In David Guterson's novel, "Snow Falling on Cedars" the author seeks to raise the reader's level of awareness regarding the ever-present theme of prejudice.

Authors Avatar

Alan Campbell 3Q/4Q

Snow Falling on Cedars

By David Guterson

In David Guterson's novel, “Snow Falling on Cedars” the author seeks to raise the reader's level of awareness regarding the ever-present theme of prejudice.

Guterson uses a wide variety of creative writing styles and techniques in order to illustrate the appalling bias against those of differing races.

The author has chosen not to write of the events in chronological order, using flashbacks to bring to life examples of how the seed of racism was previously, in some instances unconsciously, implanted in the hearts and minds of the characters brought to life by this novel.

Together with the employment of realistic characters and an oftentimes emotionally charged plot, David Guterson use of multiple writing techniques combine to carry the reader along a journey, with the goal of highlighting not only the bigotry and prejudice endemic in the book's characters, but also raising the awareness of the reader to the real possibility that they too are hosts to such thoughts.

The author uses several techniques to expound the theme of prejudice, including that of dialogue. He causes the reader to realise the irony of the racial prejudice on the small island of San Piedro through the character Mrs Heine, mother to the deceased man.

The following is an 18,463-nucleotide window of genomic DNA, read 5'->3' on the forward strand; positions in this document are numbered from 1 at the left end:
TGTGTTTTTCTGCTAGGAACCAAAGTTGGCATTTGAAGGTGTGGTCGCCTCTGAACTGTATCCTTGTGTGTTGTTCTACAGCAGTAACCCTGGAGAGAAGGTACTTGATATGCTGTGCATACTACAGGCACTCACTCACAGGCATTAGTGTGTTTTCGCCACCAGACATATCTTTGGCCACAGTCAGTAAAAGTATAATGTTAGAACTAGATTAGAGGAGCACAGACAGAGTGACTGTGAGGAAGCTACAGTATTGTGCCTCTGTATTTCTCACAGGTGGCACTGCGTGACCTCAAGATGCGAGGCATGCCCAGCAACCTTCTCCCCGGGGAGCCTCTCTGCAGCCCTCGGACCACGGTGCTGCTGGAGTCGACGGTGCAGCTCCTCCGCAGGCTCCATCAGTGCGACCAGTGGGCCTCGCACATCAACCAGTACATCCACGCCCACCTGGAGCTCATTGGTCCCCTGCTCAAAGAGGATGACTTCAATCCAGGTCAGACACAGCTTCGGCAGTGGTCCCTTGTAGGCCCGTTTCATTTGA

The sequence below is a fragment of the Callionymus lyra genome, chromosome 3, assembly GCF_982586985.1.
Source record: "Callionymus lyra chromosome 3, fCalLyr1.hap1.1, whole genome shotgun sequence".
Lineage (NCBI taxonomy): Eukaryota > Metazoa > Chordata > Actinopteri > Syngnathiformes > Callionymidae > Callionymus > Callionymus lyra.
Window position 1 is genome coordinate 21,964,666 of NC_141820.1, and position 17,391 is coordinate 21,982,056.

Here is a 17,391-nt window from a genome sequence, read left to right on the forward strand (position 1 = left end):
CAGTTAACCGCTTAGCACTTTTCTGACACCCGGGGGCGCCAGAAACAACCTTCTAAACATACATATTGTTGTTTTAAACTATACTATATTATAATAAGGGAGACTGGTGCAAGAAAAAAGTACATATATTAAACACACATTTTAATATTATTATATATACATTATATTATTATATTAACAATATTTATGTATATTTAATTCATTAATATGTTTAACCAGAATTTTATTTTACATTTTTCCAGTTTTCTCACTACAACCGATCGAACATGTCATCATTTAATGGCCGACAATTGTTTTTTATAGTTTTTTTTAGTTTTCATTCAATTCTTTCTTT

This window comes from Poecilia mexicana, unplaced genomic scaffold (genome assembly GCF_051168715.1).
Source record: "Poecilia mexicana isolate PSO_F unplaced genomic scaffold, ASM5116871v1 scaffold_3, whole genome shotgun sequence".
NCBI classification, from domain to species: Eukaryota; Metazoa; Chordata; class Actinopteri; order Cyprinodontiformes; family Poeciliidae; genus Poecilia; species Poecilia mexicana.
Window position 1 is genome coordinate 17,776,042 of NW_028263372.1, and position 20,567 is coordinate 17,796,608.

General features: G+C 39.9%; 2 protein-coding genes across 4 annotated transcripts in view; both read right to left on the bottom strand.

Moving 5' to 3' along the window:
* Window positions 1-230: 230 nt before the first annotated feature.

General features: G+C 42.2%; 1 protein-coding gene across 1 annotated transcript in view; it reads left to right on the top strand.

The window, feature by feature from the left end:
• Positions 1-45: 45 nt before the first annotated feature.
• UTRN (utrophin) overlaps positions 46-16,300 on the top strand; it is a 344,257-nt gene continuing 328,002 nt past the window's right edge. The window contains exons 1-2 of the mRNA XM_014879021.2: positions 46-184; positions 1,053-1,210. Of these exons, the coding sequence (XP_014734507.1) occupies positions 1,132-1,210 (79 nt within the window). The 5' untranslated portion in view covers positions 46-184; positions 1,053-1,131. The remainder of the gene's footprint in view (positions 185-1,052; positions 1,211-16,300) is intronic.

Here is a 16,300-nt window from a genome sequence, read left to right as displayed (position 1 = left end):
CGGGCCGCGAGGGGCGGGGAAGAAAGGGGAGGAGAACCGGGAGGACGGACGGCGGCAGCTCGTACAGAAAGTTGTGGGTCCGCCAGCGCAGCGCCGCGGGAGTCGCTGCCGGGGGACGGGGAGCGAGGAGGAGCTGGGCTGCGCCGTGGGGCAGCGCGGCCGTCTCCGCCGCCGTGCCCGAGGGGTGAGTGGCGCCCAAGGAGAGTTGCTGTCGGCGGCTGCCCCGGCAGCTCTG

During a conversation with her husband she comments: “We’re not such paupers as to sell to Japs are we?” thus showing a deep-rooted disregard for the Japanese-American race, because of the simple fact they are of a foreign descent. This statement is especially ironic in the light of the fact that the Heine family themselves are immigrants to America, their ancestors being of German descent. This informs the reader that the prejudice is unfounded, having its rooted in neither logic nor rationale, rather generated simply by human nature and a natural distrust and fear of those perceived  'different'.

Join now!

The author uses Mrs Heine’s comments to also prove that racial tension was evident prior to the events of World War 2. During late 1942, the Japanese air-fore launched a surprise attack upon Pearl Harbor, a huge American naval base, causing an explosion of anger and hatred towards the Japanese to boil up within the American people. The author thus highlights that discrimination against the Japanese was present previous to any justification, forcing the reader to conclude that the racial hatred towards the Japanese post-Pearl Harbor, was founded upon the unjustified prejudice present preceding those horrific events.

Another ...

This is a preview of the whole essay